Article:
Air Combat, EAME Theater July 1943–11 May 1945 562d Bombardment Squadron[1]
  Normandy 6 June 1944–24 July 1944 562d Bombardment Squadron[1]
  Northern France 25 July 1944–14 September 1944 562d Bombardment Squadron[1]
  Rhineland 15 September 1944–21 March 1945 562d Bombardment Squadron[1]
  Ardennes-Alsace 16 December 1944–25 January 1945 562d Bombardment Squadron[1]
  Central Europe 22 March 1944–21 May 1945 562d Bombardment Squadron[1]
  Vietnam Defensive 6 August 1965–4 December 1965 562d Tactical Fighter Squadron[1]

See alsoEdit

ReferencesEdit

NotesEdit

Explanatory notes
  1. ^ Aircraft is Boeing B-17F-120-BO Flying Fortress, serial 42-30793, "Tom Paine".
  2. ^ Now Most, Czech Republic.
  3. ^ Now in the Ukraine.
  4. ^ Aircraft is North American F-100D-40-NH Super Sabre, serial 55-2760. It was also assigned to the 8th Tactical Fighter Squadron of the 49th Tactical Fighter Wing.
Citations
  1. ^ a b c d e f g h i j k l m n o p q r s t u v w x y z aa ab ac ad ae af ag ah ai Robertson, Patsy (19 March 2008). "Factsheet 562 Flying Training Squadron (AETC)". Air Force Historical Research Agency. Retrieved 24 September 2018.
  2. ^ Maurer, Combat Squadrons, p. 660
  3. ^ a b c d e f Maurer, Combat Units, pp. 275-276
  4. ^ a b Freeman, p. 255
  5. ^ a b c d "Randolph Air Force Base Fact Sheets": 562nd Flying Training Squadron". 12th Flying Training Wing Public Affairs. Archived from the original on 14 June 2008. Retrieved 3 December 2008.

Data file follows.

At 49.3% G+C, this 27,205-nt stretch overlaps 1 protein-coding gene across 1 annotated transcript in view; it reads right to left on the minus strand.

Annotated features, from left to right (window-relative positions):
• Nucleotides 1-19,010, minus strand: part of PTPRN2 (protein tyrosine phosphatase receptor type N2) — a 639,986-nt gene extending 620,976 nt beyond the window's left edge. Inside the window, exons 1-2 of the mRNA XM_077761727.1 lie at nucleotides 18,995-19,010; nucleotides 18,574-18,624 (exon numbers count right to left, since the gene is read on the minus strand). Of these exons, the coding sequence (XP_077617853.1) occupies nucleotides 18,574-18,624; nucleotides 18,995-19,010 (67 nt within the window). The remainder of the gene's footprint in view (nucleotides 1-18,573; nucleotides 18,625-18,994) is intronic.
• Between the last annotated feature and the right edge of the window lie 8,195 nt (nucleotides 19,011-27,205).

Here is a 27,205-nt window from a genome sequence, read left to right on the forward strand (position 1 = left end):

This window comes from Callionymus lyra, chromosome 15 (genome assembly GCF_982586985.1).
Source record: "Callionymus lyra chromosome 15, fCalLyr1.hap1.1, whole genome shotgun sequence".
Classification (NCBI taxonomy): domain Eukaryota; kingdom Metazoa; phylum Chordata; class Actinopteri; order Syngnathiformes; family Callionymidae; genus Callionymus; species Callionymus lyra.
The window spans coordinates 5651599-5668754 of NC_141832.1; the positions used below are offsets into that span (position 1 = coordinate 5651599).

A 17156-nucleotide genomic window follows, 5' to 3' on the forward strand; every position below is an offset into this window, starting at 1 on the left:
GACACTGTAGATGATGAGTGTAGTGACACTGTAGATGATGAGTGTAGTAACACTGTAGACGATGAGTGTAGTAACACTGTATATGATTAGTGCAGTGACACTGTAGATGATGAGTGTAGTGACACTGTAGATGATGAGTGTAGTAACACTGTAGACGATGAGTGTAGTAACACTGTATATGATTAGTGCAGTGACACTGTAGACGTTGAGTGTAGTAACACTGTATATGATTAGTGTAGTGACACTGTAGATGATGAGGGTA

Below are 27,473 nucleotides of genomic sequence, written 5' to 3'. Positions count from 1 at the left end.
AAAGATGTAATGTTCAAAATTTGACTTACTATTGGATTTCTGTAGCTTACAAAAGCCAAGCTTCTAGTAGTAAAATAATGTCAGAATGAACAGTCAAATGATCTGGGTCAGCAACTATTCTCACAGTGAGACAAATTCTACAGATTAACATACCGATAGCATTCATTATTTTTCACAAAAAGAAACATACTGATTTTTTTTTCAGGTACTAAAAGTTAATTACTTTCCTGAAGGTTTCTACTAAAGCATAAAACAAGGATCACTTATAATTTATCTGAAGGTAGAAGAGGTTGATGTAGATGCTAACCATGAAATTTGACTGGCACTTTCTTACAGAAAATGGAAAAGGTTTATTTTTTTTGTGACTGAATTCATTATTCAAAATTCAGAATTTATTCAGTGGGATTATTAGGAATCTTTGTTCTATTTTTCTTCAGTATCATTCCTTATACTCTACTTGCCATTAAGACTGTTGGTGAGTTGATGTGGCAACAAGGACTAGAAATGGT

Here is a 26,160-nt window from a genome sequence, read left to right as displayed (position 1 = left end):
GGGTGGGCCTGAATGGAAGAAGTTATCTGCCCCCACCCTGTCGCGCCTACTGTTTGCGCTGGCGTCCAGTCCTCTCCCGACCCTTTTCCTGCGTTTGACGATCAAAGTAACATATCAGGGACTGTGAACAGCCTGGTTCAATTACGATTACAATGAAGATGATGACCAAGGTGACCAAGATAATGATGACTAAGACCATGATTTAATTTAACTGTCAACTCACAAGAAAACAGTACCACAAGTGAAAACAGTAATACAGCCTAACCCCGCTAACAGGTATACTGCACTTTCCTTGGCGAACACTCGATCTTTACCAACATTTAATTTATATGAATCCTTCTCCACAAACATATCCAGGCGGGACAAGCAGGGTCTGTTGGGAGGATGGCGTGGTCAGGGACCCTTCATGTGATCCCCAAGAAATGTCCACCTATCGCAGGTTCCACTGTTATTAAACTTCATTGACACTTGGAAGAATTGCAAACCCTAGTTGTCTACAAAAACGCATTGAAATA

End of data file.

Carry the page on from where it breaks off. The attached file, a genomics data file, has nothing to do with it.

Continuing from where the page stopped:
6. ^ a b Maurer, Combat Units, pp. 217–218
  7. ^ "Abstract, Mission Project Closeup, Continental Air Command". Air Force History Index. 27 December 1961. Retrieved 24 March 2014.
  8. ^ Knaack, p. 25
  9. ^ Ravenstein, pp. 233-234
  10. ^ McAuliffe, p. 286
  11. ^ Ravenstein, pp. 209-211
  12. ^ McAuliffe, p. 283
  13. ^ McAuliffe, p. 287
  14. ^ McAuliffe, pp. 288, 290-291
  15. ^ McAuliffe, pp. 291-292
  16. ^ Ravenstein, p. 80
  17. ^ Maurer, Combat Squadrons, pp. 47-48
  18. ^ Ravenstein, pp. 44, 210
  19. ^ Robertson, Patsy (19 March 2008). "Factsheet 563 Flying Training Squadron (AETC)". Air Force Historical Research Agency. Retrieved 19 October 2018.
  20. ^ Ravenstein, p. 44
  21. ^ a b c d e Research Division, Air Force Historical Research Agency, Air Force Organization Change Status Report, November 2010, Maxwell AFB, AL
  22. ^ a b Lineage, including assignments, through May 2007 in Robertson.
  23. ^ Station number in Anderson.
  24. ^ Stations through May 2007 in Robertson, except as noted.
  25. ^ Aircraft through December 2005 in Robertson.

BibliographyEdit

  This article incorporates public domain material from the Air Force Historical Research Agency website http://www.afhra.af.mil/.